Harold Cohen giving the opening talk in A-EYE exhibition, AISB50 convention in London

At Goldsmiths, University of London, UK


I vividly remember the invaluable hours we spent together in London the last time I saw him. He gave me his firm handshake before walking away, leaning on his wooden cane, his charisma intact.

 

Harold Cohen studio memorial scene closeup Encinitas CA (2016) Photo by Thomas Machnik


As colleagues and friends feeling his absence, this piece is to commemorate his thought and celebrate his life and the role he played for many during his fruitful life. Amongst those close to Harold Cohen is Prof Margaret A. Boden, who has known him for several decades and shared many platforms and events with him. I will leave it to her to describe the life of this great man.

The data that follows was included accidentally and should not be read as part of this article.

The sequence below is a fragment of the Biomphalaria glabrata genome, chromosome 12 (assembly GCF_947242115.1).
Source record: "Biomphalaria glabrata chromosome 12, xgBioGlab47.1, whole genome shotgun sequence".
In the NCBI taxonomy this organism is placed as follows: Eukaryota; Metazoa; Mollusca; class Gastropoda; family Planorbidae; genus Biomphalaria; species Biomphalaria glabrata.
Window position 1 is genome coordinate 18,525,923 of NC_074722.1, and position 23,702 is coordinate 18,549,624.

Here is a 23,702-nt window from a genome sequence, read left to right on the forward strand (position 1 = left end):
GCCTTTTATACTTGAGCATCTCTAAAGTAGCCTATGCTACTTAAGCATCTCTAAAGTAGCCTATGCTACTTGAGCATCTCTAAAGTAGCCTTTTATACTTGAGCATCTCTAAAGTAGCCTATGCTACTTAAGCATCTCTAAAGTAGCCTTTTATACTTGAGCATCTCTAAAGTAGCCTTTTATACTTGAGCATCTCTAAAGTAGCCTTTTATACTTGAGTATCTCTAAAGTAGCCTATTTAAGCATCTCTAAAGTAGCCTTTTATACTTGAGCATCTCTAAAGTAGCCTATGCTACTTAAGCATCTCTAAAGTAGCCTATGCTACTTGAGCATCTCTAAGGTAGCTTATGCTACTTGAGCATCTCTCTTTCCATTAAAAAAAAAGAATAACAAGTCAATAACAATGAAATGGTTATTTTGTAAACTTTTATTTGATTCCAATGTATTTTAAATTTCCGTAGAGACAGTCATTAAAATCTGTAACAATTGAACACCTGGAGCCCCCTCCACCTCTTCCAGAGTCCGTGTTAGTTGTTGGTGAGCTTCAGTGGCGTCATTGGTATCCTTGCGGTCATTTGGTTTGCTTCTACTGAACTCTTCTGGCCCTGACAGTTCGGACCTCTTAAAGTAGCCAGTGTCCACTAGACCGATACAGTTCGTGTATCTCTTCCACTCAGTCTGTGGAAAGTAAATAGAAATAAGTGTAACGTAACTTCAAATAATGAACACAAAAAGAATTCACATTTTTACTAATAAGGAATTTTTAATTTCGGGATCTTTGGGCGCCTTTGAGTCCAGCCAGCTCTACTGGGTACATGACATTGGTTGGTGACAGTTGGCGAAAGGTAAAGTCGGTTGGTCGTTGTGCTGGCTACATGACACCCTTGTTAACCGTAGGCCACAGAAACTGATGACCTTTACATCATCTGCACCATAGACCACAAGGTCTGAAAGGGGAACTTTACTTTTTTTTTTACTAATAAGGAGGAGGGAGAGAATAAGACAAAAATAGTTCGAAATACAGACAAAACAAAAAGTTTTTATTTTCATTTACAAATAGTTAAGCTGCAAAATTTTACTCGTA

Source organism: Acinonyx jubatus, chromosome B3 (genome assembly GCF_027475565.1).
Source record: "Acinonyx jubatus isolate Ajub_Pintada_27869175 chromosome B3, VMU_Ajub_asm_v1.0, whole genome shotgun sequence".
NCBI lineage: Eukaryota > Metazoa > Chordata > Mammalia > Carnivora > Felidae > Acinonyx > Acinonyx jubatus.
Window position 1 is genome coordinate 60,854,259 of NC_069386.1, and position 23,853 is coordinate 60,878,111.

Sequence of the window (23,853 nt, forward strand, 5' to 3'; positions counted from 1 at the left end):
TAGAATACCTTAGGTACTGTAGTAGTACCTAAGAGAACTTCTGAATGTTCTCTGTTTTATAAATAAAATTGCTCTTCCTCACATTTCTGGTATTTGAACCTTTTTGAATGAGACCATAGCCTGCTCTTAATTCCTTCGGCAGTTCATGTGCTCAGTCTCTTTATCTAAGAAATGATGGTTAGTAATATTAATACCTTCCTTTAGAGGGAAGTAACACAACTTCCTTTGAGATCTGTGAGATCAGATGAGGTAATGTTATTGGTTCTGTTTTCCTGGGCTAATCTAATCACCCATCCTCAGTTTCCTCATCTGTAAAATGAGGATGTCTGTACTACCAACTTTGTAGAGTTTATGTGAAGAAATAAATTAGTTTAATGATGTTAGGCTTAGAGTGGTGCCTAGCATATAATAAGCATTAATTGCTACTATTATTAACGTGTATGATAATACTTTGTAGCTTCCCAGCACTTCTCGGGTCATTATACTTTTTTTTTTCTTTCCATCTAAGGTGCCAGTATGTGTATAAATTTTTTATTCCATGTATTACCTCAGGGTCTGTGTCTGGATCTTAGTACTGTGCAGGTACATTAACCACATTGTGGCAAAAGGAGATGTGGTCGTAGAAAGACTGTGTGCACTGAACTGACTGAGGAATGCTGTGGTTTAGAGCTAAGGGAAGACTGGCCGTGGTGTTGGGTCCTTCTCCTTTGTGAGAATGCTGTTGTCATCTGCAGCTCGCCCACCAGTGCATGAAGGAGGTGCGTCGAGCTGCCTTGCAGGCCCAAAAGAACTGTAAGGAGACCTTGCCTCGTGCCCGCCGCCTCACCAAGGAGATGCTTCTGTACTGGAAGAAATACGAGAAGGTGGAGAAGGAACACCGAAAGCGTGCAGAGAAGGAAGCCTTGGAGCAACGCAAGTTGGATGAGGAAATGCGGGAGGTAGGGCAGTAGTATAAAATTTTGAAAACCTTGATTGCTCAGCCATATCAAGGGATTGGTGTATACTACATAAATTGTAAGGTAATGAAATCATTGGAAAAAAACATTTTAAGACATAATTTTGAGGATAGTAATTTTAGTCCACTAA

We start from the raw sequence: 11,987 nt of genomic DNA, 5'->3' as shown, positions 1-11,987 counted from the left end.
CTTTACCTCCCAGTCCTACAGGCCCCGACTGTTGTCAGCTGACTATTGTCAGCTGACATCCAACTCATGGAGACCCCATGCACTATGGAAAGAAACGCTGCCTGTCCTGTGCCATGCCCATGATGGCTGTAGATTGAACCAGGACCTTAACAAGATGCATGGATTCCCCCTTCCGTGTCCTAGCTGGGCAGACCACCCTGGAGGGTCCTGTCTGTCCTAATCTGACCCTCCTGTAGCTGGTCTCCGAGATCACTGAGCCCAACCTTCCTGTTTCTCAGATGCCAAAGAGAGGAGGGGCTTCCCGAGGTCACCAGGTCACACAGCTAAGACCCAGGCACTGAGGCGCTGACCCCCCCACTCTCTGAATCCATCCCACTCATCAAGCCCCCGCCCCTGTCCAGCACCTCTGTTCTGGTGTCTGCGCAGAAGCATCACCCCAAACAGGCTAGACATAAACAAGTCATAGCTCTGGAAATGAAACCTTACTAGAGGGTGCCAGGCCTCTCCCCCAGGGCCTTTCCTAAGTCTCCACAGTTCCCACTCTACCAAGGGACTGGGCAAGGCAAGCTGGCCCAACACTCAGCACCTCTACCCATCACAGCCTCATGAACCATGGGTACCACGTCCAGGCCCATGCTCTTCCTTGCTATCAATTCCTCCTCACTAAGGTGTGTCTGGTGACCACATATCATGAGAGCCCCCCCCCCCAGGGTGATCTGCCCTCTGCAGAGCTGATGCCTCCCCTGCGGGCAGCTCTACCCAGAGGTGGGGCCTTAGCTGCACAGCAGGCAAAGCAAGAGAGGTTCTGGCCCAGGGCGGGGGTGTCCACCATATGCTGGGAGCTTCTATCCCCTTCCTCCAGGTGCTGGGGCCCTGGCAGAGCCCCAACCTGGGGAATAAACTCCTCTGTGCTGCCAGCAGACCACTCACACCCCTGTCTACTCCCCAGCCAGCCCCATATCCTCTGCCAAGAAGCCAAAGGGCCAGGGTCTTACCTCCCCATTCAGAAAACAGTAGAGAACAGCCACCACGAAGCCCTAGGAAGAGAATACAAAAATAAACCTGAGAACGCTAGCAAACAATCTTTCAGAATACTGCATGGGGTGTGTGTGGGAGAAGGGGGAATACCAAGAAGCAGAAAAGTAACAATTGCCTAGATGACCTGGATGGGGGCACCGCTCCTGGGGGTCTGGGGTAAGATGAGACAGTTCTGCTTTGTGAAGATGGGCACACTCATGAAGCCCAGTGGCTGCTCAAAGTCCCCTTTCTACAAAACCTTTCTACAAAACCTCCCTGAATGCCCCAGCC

Harold Cohen: An Appreciation

Margaret A. Boden


Harold Cohen died on 27th April 2016, in his studio surrounded by his artworks and art-making machines.

He was a brave, generous, and hugely talented man—and a Titan of computer art. Those of us who were personal friends will miss him hugely. We’ll reminisce fondly about his directness and sense of humour, but the memories will be tinged with great sadness.

It would be normal, at this point, to say that he was irreplaceable. And of course, in an important sense, he was. But yet ….  We shall have the bitter-sweet pleasure, over the coming years, of welcoming new works of art created by some version of his art-making program, AARON. He himself used to say that this was a comfort to him: unlike other artists, his oeuvre wouldn’t be completed by his death.